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5 ways to reduce anxiety and fear each morning.

What are your greatest fears?

They most likely come from three places the mind latches on to:

1. The past, commonly guilt.

2. The future, commonly anxiety.

3. The present moment, which is significantly less likely.

We have between sixty to eighty thousand thoughts a day and we talk to ourselves ten thousand times a day, radio me is playing all day and all night in our

heads.

These thoughts generally focus on three areas:

1. Work-life

2. Homelife

3. Myself (me) (I)

We are obsessed with protecting ourselves and re-producing. For example, have you ever been angry when you are hungry? That’s an exaggerated fear of starving. That’s you saying I am scared something bad is going to happen and I don’t deserve this. We never stop our mental chatter as a way to protect ourselves.

Everything that has happened to us leaves imprints like crumbs on our mind and we find it hard to forget past events particularly unpleasant memories. For example, If you fall off a bike going around a corner as a child, that incident would leave an imprint, and if you were to go past it again on a bike you would most likely go slow out of fear and to protect yourself. However, someone else who has not experienced the same event as you prior would not slow down as they feel less fear.

Largely our constant chatter and thoughts are not helpful, recent studies believe up to 80% of our thoughts can be negative.

So how can we change this?

Susan Jeffers author of the book ‘Feel fear and do it anyway’ wrote: “Our greatest fear is we can't handle what is about to come” and the biggest thing we can do to change this is to say

“I have got this”

Let us go deeper, what is the way to overcome fears?

If you can change your thoughts which change your words this will change your actions

It's all about how you respond. Jack Canfield introduced a simple sum in the book ‘Success principles’ E plus R equals O.


E, Events, will always happen, like traffic jams. These things frustrate us R, Respond, how you respond is what counts as that will result in the O, Outcome, which is what will be remembered.

Many studies conclude you can only be angry for seven seconds after that you are

choosing to be. So, in the example above ‘whilst in traffic’ instead of getting angry realise it is ok I can call a friend, listen to music, relax, this is how I will respond, and the outcome will not include fear.

If worry kicks in and that dreaded “What if I am going to be late? What if I get sacked?

Or what if the plane will take off an hour early? Change the ‘What if’ to ‘So what’ this approach is described well by Brain McDonagh in the book ‘Dare response’ as he explains this method defuses anxiety and our overreactions to a situation. He would encourage you to think … so what everyone is late now and again it is normal.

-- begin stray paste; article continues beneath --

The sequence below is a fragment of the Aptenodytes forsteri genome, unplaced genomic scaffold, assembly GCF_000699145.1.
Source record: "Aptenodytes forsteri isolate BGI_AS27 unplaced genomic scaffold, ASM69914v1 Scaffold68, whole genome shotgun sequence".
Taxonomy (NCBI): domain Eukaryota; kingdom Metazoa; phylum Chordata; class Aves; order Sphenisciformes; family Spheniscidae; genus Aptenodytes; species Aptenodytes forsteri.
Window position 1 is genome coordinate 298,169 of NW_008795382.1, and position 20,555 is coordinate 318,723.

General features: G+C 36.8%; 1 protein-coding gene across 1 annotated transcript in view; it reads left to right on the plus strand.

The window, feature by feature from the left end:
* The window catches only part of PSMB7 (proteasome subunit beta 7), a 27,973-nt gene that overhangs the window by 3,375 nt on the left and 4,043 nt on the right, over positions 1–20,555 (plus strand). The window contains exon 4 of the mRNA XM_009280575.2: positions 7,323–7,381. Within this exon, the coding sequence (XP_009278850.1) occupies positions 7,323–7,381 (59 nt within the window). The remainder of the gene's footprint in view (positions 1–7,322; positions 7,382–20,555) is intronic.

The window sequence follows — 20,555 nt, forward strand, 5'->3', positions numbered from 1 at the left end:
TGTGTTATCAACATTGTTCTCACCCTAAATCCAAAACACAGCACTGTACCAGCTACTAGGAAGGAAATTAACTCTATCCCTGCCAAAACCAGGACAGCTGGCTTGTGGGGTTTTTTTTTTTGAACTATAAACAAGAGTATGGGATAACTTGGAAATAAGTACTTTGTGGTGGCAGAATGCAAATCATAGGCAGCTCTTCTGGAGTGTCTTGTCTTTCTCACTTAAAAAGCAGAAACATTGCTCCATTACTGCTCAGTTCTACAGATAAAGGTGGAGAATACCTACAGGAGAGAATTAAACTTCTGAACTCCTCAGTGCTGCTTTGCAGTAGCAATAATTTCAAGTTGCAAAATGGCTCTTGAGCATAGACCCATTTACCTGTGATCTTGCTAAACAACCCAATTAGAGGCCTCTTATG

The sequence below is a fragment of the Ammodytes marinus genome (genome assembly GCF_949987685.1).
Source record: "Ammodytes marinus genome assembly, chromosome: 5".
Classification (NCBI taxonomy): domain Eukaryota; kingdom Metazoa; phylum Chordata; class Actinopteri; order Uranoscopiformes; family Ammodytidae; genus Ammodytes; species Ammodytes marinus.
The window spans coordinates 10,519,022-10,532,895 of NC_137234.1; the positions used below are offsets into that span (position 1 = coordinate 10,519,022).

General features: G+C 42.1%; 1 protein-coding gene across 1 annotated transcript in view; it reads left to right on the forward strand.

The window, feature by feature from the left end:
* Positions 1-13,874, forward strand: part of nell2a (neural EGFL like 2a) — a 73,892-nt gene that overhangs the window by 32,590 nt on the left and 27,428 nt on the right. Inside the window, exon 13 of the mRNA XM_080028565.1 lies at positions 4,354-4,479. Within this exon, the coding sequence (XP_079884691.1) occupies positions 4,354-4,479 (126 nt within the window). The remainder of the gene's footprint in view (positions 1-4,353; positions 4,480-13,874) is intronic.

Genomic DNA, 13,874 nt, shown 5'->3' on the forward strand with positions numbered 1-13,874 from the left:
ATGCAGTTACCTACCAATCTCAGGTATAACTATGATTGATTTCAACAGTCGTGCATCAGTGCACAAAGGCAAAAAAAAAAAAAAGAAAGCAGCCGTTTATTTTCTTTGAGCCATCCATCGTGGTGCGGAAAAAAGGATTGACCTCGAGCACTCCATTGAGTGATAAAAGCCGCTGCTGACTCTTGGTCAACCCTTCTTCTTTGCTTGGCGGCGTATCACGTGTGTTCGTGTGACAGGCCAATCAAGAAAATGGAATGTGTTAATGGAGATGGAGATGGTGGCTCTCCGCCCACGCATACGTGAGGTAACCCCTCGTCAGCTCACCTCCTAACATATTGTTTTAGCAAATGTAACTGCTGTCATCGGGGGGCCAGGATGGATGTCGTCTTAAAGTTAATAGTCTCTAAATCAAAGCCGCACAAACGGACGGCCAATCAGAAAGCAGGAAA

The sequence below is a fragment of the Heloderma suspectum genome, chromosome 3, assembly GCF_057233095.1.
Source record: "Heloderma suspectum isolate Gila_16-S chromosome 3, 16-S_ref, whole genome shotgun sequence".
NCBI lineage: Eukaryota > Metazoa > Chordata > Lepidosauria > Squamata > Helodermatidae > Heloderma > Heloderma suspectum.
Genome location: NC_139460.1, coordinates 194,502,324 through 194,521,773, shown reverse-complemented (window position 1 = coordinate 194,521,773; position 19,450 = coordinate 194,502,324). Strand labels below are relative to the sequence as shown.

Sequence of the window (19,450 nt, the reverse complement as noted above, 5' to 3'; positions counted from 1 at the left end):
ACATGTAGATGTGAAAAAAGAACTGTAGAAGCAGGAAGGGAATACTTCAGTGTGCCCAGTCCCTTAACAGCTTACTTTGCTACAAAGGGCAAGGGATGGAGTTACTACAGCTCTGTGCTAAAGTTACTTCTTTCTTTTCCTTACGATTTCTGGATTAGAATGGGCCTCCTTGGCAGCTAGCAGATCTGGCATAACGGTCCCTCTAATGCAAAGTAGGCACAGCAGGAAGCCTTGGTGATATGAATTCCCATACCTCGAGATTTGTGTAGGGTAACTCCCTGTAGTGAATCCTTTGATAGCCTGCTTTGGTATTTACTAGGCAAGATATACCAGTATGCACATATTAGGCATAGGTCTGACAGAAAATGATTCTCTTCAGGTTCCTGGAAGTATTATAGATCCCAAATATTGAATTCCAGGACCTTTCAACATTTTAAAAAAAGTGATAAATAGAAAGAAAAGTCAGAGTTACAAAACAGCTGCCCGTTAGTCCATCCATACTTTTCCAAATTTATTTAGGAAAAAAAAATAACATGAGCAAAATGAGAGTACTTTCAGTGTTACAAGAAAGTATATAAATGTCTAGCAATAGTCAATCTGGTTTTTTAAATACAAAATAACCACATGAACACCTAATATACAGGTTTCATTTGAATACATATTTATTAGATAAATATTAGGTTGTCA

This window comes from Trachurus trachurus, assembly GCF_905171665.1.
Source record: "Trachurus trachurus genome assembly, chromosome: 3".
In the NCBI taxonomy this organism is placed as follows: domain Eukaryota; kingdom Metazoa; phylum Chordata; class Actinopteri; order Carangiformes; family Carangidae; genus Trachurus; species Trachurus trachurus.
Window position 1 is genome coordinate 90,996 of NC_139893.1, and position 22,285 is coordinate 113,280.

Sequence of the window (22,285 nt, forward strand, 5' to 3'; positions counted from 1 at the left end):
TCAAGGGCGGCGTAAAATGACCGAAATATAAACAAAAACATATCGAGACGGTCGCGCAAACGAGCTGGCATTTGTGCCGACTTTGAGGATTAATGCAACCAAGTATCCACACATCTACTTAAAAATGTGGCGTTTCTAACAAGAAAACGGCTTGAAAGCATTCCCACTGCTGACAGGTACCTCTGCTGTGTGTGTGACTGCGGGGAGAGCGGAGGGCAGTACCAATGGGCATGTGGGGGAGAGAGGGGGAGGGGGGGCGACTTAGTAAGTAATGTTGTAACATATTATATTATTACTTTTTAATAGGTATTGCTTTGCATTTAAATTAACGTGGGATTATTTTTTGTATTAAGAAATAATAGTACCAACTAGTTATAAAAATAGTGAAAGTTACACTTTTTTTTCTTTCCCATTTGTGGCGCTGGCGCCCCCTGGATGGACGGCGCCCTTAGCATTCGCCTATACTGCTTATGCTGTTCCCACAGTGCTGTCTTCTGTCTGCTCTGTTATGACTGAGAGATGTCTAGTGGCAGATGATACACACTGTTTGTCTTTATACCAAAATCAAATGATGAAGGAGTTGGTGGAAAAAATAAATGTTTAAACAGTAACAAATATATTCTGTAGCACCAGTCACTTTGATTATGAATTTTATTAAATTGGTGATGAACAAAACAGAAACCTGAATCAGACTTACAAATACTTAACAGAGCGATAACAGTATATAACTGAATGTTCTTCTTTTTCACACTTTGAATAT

For me, we have to control the controllable and that’s all about being in the moment, playing to our strengths as we can't change gravity so let’s stop trying, we can't change it from raining so let’s stop worrying, but we can take an umbrella and we don’t get wet.

So, what are the five things we can do to change our life and reduce anxiety?

I have tried and tested the below activities for twelve months as a collective and in the case of some of the techniques I have practiced them for over twenty years and I am convinced practicing these for fifteen minutes in a morning can transform your life.

1. Meditation for five minutes.

As the Buddhist master, Geshe Kelsang Gyatso wrote “Meditation is a mind that contemplates on a virtuous object and is the real cause of mental peace”. The Benefits are reduced stress and worry with increased peace of mind. A simple practice of sitting still and watching your breath not being distracted and following every thought.

2. Affirmation three minutes.

This practice is one of the most powerful ways to change the way you think about yourself and change your self-talk. Simply repeating a positive sentence in your mind twenty-one times, an example could be: ‘I am enough’

3. Visualisations for three minutes.

All top athletes do this for example sprinters at the start of a race staring down the track, boxers before a fight, golfers before a put. Whatever you conceive and believe you can achieve. Simply join the dots that you want to connect in your day.

4. Gratitude for three minutes.

It is scientifically proven that if you cannot feel anything but joy if you are in a state of gratitude. For me, joy is better than happiness as happiness is reliant on an outcome, or an objective is achieved. In this exercise simply think of all the things in your life you are grateful for.

5. Today’s priorities for one minute.

To be clear on your day your thinking, stop overwhelm and procrastination, simply write down the three big things you want to achieve today. The benefits of this exercise: You will get them done quicker, you will be less distracted, and you will feel a sense of achievement at the end of the day.

In closing, this practice is simple however I would recommend trying one of the five activities for three weeks to become comfortable, then try another in fifteen weeks you could be benefiting from them all. That’s only one hundred and five days we have that time left in 2021. With this, you could become your best again, fearless and confident in 2022.

Thank you for reading this blog.

My name is Mark I am an Anxiety coach. I offer video courses, group coaching, and bespoke 121 sessions over zoom on the above content. For more information visit:




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